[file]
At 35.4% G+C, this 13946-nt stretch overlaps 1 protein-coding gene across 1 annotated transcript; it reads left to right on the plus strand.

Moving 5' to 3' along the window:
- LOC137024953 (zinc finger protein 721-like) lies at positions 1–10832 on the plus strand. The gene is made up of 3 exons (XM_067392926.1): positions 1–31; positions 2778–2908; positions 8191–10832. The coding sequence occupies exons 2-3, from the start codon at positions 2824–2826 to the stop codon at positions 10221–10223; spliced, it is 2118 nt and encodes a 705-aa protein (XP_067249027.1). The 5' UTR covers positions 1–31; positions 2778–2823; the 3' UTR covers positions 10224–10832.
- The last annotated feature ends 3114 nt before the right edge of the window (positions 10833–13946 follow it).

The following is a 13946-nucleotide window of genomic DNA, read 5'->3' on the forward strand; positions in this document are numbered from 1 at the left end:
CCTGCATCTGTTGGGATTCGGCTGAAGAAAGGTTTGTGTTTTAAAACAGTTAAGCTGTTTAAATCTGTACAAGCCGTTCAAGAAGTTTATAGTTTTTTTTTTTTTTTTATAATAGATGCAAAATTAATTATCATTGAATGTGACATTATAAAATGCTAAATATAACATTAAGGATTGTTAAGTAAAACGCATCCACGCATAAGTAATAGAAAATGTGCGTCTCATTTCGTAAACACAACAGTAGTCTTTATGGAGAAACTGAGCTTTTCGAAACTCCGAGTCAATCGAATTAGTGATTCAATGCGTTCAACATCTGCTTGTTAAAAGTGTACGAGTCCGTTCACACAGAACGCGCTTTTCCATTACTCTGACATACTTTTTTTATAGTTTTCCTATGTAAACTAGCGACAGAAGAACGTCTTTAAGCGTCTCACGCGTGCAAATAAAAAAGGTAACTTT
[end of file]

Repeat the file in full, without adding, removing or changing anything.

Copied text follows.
At 35.4% G+C, this 13946-nt stretch overlaps 1 protein-coding gene across 1 annotated transcript; it reads left to right on the plus strand.

Moving 5' to 3' along the window:
- LOC137024953 (zinc finger protein 721-like) lies at positions 1–10832 on the plus strand. The gene is made up of 3 exons (XM_067392926.1): positions 1–31; positions 2778–2908; positions 8191–10832. The coding sequence occupies exons 2-3, from the start codon at positions 2824–2826 to the stop codon at positions 10221–10223; spliced, it is 2118 nt and encodes a 705-aa protein (XP_067249027.1). The 5' UTR covers positions 1–31; positions 2778–2823; the 3' UTR covers positions 10224–10832.
- The last annotated feature ends 3114 nt before the right edge of the window (positions 10833–13946 follow it).

The following is a 13946-nucleotide window of genomic DNA, read 5'->3' on the forward strand; positions in this document are numbered from 1 at the left end:
CCTGCATCTGTTGGGATTCGGCTGAAGAAAGGTTTGTGTTTTAAAACAGTTAAGCTGTTTAAATCTGTACAAGCCGTTCAAGAAGTTTATAGTTTTTTTTTTTTTTTTATAATAGATGCAAAATTAATTATCATTGAATGTGACATTATAAAATGCTAAATATAACATTAAGGATTGTTAAGTAAAACGCATCCACGCATAAGTAATAGAAAATGTGCGTCTCATTTCGTAAACACAACAGTAGTCTTTATGGAGAAACTGAGCTTTTCGAAACTCCGAGTCAATCGAATTAGTGATTCAATGCGTTCAACATCTGCTTGTTAAAAGTGTACGAGTCCGTTCACACAGAACGCGCTTTTCCATTACTCTGACATACTTTTTTTATAGTTTTCCTATGTAAACTAGCGACAGAAGAACGTCTTTAAGCGTCTCACGCGTGCAAATAAAAAAGGTAACTTT